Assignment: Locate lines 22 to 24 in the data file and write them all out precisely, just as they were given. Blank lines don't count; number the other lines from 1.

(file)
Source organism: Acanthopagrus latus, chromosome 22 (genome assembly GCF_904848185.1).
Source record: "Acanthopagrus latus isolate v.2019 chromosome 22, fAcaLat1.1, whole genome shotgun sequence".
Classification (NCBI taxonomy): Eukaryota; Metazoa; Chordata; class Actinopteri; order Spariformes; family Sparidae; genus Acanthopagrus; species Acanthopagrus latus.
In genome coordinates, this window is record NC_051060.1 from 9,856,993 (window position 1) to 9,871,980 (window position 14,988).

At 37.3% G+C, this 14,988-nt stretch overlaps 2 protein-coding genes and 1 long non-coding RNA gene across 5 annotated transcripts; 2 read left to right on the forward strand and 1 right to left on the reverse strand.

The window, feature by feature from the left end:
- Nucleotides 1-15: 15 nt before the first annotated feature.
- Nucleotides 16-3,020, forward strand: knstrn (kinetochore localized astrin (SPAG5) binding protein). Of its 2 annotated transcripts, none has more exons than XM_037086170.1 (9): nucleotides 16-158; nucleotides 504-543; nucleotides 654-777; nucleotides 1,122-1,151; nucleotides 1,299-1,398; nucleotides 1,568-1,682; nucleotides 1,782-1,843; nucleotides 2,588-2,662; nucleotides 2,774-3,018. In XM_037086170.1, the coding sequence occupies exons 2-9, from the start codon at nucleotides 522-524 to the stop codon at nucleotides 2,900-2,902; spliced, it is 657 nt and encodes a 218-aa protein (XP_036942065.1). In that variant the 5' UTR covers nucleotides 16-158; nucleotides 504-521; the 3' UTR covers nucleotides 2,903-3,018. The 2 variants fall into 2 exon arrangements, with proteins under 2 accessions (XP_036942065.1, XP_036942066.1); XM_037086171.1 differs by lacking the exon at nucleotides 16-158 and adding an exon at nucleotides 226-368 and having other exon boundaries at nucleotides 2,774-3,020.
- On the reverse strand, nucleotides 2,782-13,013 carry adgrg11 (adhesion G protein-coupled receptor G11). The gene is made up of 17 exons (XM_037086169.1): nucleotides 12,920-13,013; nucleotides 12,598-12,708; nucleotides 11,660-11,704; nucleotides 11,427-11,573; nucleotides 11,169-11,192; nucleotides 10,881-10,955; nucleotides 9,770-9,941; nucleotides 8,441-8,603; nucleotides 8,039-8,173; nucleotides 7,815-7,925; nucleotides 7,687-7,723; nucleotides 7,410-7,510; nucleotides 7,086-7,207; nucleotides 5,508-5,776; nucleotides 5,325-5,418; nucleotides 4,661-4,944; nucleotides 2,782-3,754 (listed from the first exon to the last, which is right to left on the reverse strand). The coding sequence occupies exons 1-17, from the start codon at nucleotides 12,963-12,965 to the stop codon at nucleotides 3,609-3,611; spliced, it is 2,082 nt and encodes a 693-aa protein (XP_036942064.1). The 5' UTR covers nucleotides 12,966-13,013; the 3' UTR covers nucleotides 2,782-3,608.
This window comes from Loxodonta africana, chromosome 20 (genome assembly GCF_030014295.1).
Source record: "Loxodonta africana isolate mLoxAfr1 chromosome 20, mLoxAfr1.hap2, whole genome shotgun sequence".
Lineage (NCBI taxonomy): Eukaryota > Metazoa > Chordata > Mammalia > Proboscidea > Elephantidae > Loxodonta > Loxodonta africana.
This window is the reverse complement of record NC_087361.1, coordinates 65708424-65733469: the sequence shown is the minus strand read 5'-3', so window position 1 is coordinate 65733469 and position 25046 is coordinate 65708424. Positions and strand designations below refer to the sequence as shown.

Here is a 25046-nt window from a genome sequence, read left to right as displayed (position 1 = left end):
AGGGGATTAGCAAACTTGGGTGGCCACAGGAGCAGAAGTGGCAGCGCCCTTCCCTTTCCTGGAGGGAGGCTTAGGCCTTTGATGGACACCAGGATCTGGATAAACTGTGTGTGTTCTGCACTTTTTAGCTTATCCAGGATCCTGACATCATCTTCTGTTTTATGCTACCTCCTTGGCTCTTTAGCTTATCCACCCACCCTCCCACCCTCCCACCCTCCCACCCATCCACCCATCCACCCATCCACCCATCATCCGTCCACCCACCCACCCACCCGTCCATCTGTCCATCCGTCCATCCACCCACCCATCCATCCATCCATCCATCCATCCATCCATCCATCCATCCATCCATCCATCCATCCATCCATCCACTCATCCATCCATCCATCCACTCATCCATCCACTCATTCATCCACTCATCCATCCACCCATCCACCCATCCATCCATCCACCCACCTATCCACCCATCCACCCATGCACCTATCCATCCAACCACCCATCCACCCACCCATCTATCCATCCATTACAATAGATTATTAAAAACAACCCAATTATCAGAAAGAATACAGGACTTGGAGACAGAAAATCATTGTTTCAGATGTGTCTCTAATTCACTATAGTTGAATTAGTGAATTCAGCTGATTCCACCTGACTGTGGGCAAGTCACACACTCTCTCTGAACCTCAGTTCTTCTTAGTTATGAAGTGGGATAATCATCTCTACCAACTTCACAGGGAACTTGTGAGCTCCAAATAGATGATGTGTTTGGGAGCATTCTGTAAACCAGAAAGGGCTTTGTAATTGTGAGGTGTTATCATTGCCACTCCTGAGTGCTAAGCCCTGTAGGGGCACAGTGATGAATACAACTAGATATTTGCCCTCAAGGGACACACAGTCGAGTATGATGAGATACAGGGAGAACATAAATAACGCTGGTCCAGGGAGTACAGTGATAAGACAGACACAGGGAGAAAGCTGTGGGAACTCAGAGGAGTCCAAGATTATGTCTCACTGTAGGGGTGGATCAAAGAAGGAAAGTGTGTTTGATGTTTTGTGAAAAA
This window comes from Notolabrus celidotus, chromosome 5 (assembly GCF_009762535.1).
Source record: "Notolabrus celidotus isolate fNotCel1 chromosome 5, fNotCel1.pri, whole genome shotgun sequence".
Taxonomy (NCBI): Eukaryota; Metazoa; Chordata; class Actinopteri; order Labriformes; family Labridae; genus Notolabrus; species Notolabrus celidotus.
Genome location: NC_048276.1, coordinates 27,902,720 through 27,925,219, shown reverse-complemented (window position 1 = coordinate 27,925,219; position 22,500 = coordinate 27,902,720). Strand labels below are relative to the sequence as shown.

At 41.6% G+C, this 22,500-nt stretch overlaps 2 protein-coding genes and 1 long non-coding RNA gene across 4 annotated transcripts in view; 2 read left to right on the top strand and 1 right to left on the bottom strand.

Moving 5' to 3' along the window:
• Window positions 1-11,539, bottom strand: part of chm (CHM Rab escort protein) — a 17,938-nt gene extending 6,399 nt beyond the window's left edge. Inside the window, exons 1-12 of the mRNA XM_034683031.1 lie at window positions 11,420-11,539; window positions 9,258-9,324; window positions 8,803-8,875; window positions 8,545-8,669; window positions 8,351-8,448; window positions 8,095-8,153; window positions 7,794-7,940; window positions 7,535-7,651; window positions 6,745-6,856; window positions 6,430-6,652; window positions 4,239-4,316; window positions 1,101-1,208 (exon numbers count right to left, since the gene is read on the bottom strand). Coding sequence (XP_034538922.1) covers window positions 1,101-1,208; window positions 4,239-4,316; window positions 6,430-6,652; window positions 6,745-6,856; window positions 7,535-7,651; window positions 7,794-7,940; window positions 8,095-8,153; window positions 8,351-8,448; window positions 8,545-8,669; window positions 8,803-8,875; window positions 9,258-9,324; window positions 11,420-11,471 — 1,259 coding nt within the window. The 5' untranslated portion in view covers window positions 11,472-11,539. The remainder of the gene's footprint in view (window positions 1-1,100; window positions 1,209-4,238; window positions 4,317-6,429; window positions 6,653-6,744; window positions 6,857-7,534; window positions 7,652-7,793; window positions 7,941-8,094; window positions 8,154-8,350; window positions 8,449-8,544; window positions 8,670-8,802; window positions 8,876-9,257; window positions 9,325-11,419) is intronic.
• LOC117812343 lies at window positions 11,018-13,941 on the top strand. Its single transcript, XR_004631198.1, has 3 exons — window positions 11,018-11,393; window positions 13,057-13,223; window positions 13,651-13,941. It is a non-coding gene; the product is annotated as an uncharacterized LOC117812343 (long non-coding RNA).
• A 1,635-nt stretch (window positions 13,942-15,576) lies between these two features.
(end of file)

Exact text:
• Window positions 1-11,539, bottom strand: part of chm (CHM Rab escort protein) — a 17,938-nt gene extending 6,399 nt beyond the window's left edge. Inside the window, exons 1-12 of the mRNA XM_034683031.1 lie at window positions 11,420-11,539; window positions 9,258-9,324; window positions 8,803-8,875; window positions 8,545-8,669; window positions 8,351-8,448; window positions 8,095-8,153; window positions 7,794-7,940; window positions 7,535-7,651; window positions 6,745-6,856; window positions 6,430-6,652; window positions 4,239-4,316; window positions 1,101-1,208 (exon numbers count right to left, since the gene is read on the bottom strand). Coding sequence (XP_034538922.1) covers window positions 1,101-1,208; window positions 4,239-4,316; window positions 6,430-6,652; window positions 6,745-6,856; window positions 7,535-7,651; window positions 7,794-7,940; window positions 8,095-8,153; window positions 8,351-8,448; window positions 8,545-8,669; window positions 8,803-8,875; window positions 9,258-9,324; window positions 11,420-11,471 — 1,259 coding nt within the window. The 5' untranslated portion in view covers window positions 11,472-11,539. The remainder of the gene's footprint in view (window positions 1-1,100; window positions 1,209-4,238; window positions 4,317-6,429; window positions 6,653-6,744; window positions 6,857-7,534; window positions 7,652-7,793; window positions 7,941-8,094; window positions 8,154-8,350; window positions 8,449-8,544; window positions 8,670-8,802; window positions 8,876-9,257; window positions 9,325-11,419) is intronic.
• LOC117812343 lies at window positions 11,018-13,941 on the top strand. Its single transcript, XR_004631198.1, has 3 exons — window positions 11,018-11,393; window positions 13,057-13,223; window positions 13,651-13,941. It is a non-coding gene; the product is annotated as an uncharacterized LOC117812343 (long non-coding RNA).
• A 1,635-nt stretch (window positions 13,942-15,576) lies between these two features.